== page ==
Step 45: Test

Here it is almost there

Step 46: Repeat for Top and Bottom Modules

For the top and bottom modules you will just align them while the booth is on the floor and drill the holes the same was as the previous steps.

Step 47: Drilling Holes for Wires

In the center block module and the wall of the booth I cut a large hole to route any cables. This type of bit leaves a better finish if you drill from one side and then drill from the second side. Otherwise it may crack the wood when you make it to the other side.

Step 48: Filling in Voids

The plywood had surprisingly few voids. Most of the ones I had to fill were the gaps between the 2x3 studs and the screw holes I didn't want to see. I just used some cheap wood putty to do the trick.

Step 49: Painting Primer

Step 50: Paint Surfaces

For this I tried both spray paint and regular brushed paint. In my opinion the spray painted finish came out better so that is what I stuck with. I only did one coat and that took about 3 cans of black paint. I will paint a design over it in the future, but I haven't thought of one yet.

Step 51: Creating Rods for a Curtain

For the curtain rods I used PVC rods. These are about 1" pvc and the do not flex to much when the curtain is installed. I wouldn't use anything smaller because it will probably bend like a bow. I painted it black with a hammer finish. It looks more like a piece of anodize aluminum than the $3 pvc it really is.

Step 52: Cutting Holes Into the Top Module

The top module of the photobooth holds the curtain rods. The rods are angled because the booth width is only 24" and it needs to be around 36" to fit two people on two chair. I drilled the front hole 7" from the edge and the front hole 2.5" from the edge.

Step 53: Cutting Holes-Things to Avoid

The hole cutting bit I was using didn't make it all the way through. I had to actually remove some material before continuing. Also make sure you don't hit any screws. If you will remove them first.

Step 54: Creating Safety Curtain Clips

I just cut some short cloths hangers and painted them black. I'll finish them with some hammer paint. One big concern I had for my booth was any children pulling on the curtain and tipping over the booth. The booth is 150lbs and bottom heavy so it doesn't like to tip by itself but long curtain rods would give the child significant leverage. So these clips made it so the curtain would snap off if too much force was applied. Plus when someone looked close they would see it was just a cloths pin and be able to fix it.

Step 55: Installing the Curtain

I originally thought I would need a center bar but it looks goo enough without it.

Step 56: Setting Up the Photobooth

I throw the all in one PC in there and install a printer below and I am ready to go. Setup takes around 8 minutes. There are some tricks I plan to do in windows to make my program run at startup so I wont need a mouse and keyboard.

Step 57: Making the Button

So in the previous step there was a button for the photobooth. This is to start the machine. I didn't want to spend too much money or open a keyboard. I wanted to remove any peripheral devices especially if my friends could mess with the PC. So I decided a dedicated button would work.

I bought an arcade button from sparkfun.com and installed it onto a pvc pipe. I made a little circuit to connect it to the PC.

The button is a simple 555 timer circuit. I designed it to steal power from the DTR pin of the serial power and when the button is pressed it sends the U character to the PC. If the Program is on it will wait for those UUUUUs before starting.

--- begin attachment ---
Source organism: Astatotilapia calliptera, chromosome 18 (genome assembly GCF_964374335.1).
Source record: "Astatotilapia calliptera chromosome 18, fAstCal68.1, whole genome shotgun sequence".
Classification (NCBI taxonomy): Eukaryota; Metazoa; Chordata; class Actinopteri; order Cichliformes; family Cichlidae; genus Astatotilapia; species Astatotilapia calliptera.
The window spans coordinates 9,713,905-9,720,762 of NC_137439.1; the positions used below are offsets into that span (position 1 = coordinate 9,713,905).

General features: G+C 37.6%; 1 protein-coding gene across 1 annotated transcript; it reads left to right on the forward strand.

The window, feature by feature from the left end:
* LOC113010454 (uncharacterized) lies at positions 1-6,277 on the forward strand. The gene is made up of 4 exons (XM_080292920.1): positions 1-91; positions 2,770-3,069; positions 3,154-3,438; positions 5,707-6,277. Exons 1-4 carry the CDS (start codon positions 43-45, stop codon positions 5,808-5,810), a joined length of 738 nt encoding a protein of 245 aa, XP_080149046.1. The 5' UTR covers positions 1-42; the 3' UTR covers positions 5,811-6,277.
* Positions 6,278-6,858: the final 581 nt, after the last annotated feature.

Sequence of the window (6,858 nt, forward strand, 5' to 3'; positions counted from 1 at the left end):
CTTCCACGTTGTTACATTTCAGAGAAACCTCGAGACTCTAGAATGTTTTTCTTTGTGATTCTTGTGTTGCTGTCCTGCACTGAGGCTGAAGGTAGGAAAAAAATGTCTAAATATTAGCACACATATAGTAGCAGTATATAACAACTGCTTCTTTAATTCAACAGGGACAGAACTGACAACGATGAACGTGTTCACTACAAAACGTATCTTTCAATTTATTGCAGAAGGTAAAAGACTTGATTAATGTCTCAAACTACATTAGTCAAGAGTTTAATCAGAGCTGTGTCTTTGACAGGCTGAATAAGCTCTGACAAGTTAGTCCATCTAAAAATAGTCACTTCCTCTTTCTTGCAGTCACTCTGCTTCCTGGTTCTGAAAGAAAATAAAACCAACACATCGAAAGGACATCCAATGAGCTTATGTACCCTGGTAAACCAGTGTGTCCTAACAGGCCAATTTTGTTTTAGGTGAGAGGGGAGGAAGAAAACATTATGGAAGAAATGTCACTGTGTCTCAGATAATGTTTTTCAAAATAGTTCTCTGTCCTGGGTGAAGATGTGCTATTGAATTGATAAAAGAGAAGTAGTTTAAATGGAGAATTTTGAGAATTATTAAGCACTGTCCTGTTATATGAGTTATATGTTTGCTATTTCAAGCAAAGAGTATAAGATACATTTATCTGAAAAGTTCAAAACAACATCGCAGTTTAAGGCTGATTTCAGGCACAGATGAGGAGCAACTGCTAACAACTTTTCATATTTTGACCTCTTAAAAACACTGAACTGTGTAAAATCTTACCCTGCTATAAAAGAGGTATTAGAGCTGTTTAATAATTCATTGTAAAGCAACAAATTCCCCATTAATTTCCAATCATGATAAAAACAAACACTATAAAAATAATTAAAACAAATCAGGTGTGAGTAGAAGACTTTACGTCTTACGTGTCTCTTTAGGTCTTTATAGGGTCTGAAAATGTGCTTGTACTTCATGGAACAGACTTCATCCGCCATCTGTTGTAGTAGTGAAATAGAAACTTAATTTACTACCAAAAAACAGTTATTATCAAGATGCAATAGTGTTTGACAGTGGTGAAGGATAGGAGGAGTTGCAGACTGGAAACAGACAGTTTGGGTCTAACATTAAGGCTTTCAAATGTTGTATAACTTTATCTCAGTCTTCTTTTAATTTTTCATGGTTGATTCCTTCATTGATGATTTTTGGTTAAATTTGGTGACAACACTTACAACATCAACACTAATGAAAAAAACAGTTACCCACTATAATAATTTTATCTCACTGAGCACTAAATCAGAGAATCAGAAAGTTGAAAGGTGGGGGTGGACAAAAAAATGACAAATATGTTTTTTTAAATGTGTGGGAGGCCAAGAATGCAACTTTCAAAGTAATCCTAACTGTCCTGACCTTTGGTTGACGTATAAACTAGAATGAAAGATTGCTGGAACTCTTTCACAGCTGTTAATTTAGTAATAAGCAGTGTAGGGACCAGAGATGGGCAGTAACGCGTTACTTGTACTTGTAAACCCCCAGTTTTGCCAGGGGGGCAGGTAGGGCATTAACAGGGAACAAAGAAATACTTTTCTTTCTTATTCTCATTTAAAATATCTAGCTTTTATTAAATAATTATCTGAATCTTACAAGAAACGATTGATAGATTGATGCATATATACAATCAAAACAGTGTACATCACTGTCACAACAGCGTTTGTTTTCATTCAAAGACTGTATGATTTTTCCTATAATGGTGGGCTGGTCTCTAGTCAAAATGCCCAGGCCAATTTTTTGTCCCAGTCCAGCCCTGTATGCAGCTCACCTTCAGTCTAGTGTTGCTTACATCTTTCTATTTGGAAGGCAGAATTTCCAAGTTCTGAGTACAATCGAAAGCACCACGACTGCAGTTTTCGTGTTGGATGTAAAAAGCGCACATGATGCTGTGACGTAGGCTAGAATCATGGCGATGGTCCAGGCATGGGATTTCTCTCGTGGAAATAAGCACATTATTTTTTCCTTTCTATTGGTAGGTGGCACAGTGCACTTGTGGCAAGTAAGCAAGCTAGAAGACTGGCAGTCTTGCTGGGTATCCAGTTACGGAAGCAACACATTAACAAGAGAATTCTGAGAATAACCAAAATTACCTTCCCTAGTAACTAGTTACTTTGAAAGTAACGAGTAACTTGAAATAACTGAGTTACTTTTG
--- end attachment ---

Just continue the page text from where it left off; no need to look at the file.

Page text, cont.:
I chose it to send U because at 9600baud I can make a square wave that is 4.8kHz and the PC will think its a U character.

Schematic and eagle files are in the attached Zip

Step 58: Testing the Button

Step 59: Download IRFAN

IRFAN is the backbones of the image editing. My program relies on it to stich and resize the photos. You must download it into order to use my program. You can acquire it here.


Step 60: Download Photobooth.exe

Extract all the files to a folder. The folder structure must be maintained in order to make this work so you can't just extract one file.

It works on Win XP Win 7. Because Autoit does not work on Macs or Linux it is not cross platform. In the future I may rewrite it using Processing which is java based and cross platform.

To start click on the Photobooth V0.22.exe. The software will immediately start taunting and talking.

To start taking photos press insert once. When the voice is done talking it will start your webcam. Press ESC to close.

Then it will take four pictures and save them into the pictures folder. It will also merge them into a photostrip.

Normally it would print directly to the printer, but I've disabled it since I haven't figured out a way to set the paper size yet. If you are familiar with autoit you can go into the .au3 code and uncomment the lines that control printing. But it does not intelligently set the paper size, instead it prints on the default.

A few software upgrades are in the works, but are too buggy to be released.

Serial Comm Support
Manual stepping between photos
Twitter (TwitPic) Support
User GUI
Canon Power Shot Support (for better images)
Printer Paper size Calibration

Step 61: Using the Program

Run the Program file Photobooth v###.exe

There is no window

Press Insert whenever you are ready to start talking photos

Press ESC to close

The picture quality is determined by your webcam.

Step 62: Generating a Voice

I used this site to generate all my GLaDOS-like voices.


You can create your own sounds by using Audacity and exporting them as .wav files.

The sounds are organized and detected in the sounds folder. Just number your sounds in sequence and the program will automatically use them. 1.wav 2.wav 3.wav and so on.The sounds are randomly chosen so if you want a certain sound to appear more, you just put multiple copies in.

Step 63: Customizing the Software